Sparse sign-consistent Johnson–Lindenstrauss matrices: Compression with neuroscience-based constraints: Fig. 1

Zeyuan Allen-Zhu, Rati Gelashvili, Silvio Micali, Nir Shavit
2014 Proceedings of the National Academy of Sciences of the United States of America  
Johnson-Lindenstrauss (JL) matrices implemented by sparse random synaptic connections are thought to be a prime candidate for how convergent pathways in the brain compress information. However, to date, there is no complete mathematical support for such implementations given the constraints of real neural tissue. The fact that neurons are either excitatory or inhibitory implies that every so implementable JL matrix must be sign-consistent (i.e., all entries in a single column must be either all
more » ... non-negative or all non-positive), and the fact that any given neuron connects to a relatively small subset of other neurons implies that the JL matrix had better be sparse. We construct sparse JL matrices that are sign-consistent, and prove that our construction is essentially optimal. Our work answers a mathematical question that was triggered by earlier work and is necessary to justify the existence of JL compression in the brain, and emphasizes that inhibition is crucial if neurons are to perform efficient, correlation-preserving compression.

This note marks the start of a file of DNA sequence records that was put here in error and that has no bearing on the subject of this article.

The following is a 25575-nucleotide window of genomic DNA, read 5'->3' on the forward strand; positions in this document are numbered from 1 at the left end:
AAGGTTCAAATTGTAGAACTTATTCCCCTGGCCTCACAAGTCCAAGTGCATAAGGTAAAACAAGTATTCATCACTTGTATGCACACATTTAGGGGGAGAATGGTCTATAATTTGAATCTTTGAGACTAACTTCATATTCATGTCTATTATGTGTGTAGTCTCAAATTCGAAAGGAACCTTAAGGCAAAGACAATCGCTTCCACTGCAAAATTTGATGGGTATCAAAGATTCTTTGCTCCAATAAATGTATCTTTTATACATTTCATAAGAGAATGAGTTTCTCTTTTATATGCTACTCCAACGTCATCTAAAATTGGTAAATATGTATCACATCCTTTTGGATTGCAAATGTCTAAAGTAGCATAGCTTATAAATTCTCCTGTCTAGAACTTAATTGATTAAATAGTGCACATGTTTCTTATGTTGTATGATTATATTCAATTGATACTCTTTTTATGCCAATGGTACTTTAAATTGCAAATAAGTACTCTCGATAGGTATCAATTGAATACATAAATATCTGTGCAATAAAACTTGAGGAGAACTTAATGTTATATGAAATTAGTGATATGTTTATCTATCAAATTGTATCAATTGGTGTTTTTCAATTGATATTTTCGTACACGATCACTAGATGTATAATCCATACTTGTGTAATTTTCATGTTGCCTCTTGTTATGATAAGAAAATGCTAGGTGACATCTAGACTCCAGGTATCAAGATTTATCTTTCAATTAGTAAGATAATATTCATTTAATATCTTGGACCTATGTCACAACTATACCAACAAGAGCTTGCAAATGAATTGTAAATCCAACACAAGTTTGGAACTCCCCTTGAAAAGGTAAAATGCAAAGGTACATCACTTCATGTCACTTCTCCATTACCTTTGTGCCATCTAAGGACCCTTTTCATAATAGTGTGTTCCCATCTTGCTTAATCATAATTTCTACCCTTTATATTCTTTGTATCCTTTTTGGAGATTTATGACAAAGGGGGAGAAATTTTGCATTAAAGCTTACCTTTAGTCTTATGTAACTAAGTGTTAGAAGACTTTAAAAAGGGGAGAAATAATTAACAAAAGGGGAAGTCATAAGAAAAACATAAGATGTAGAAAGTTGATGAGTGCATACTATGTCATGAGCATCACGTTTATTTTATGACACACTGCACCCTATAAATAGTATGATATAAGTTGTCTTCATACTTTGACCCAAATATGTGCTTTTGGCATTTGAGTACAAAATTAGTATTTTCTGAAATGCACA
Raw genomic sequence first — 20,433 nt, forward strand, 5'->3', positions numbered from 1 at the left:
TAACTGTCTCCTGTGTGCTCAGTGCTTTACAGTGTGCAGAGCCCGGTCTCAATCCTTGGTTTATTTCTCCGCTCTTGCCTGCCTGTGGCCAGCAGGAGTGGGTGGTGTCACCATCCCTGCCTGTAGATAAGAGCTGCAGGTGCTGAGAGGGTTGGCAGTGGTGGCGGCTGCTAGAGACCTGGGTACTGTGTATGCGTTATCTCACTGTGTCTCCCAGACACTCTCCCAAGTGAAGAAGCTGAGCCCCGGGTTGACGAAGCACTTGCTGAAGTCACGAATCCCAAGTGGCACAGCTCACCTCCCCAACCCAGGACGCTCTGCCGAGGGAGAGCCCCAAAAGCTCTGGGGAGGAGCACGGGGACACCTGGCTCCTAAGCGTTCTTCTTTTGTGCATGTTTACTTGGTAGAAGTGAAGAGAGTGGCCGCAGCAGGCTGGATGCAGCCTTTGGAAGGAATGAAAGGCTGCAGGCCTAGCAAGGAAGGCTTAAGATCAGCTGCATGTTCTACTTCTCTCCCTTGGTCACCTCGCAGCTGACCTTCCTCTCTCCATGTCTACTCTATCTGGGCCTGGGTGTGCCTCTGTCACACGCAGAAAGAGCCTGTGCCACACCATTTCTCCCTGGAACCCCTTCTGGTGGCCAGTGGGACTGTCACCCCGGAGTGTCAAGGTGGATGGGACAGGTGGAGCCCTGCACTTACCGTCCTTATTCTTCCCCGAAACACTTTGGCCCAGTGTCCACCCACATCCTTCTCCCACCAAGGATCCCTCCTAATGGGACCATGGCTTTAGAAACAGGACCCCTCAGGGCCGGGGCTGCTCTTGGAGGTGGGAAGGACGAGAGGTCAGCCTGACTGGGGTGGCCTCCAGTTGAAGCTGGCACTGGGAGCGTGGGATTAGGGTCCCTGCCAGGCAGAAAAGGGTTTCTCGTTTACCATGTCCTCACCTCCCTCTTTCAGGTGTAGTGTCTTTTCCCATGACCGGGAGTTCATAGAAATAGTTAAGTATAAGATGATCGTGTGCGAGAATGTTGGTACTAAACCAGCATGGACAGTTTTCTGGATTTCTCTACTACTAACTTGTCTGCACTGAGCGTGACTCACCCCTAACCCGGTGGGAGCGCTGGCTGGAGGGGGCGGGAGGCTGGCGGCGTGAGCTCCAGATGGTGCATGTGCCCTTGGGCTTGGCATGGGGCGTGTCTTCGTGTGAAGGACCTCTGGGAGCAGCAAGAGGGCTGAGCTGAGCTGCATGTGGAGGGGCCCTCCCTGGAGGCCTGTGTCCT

doi:10.1073/pnas.1419100111 pmid:25385619 pmcid:PMC4250157 fatcat:aoulhcj4vzdo3nf5sqmg6ya6xy